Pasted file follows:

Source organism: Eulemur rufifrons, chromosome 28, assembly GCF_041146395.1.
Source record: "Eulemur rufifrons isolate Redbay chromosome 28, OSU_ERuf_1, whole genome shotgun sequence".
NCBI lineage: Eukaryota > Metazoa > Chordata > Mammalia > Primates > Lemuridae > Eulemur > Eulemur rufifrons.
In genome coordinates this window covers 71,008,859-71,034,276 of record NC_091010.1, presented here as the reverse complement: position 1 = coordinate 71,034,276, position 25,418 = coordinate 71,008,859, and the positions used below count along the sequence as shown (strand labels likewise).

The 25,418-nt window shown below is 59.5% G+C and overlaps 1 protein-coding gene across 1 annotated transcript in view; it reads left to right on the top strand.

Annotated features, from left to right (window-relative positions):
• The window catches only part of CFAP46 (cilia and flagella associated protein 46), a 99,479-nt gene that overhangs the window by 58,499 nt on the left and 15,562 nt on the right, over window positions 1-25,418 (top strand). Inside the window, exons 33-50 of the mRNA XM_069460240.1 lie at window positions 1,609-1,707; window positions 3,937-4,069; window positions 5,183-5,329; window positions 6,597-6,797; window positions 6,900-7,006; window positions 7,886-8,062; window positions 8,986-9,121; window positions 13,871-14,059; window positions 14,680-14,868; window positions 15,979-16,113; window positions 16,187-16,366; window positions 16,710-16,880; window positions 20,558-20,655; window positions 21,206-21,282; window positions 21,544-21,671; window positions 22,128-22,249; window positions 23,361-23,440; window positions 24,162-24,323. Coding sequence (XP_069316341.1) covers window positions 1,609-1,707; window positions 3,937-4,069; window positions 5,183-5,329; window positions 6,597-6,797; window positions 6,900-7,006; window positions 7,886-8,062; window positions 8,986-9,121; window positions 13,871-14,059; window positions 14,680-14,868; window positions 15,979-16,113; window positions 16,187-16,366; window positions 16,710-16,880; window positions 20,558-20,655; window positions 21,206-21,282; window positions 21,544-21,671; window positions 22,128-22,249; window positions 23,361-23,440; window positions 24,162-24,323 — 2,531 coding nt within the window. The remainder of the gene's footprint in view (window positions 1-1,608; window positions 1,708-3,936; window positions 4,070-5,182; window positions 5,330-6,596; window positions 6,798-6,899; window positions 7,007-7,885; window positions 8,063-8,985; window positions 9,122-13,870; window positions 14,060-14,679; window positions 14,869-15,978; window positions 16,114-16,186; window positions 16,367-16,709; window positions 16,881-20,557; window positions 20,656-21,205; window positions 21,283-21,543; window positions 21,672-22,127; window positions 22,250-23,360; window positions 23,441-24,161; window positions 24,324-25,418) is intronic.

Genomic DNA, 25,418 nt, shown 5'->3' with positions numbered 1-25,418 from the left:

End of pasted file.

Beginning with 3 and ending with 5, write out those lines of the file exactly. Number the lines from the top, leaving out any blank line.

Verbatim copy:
NCBI lineage: Eukaryota > Metazoa > Chordata > Mammalia > Primates > Lemuridae > Eulemur > Eulemur rufifrons.
In genome coordinates this window covers 71,008,859-71,034,276 of record NC_091010.1, presented here as the reverse complement: position 1 = coordinate 71,034,276, position 25,418 = coordinate 71,008,859, and the positions used below count along the sequence as shown (strand labels likewise).

The 25,418-nt window shown below is 59.5% G+C and overlaps 1 protein-coding gene across 1 annotated transcript in view; it reads left to right on the top strand.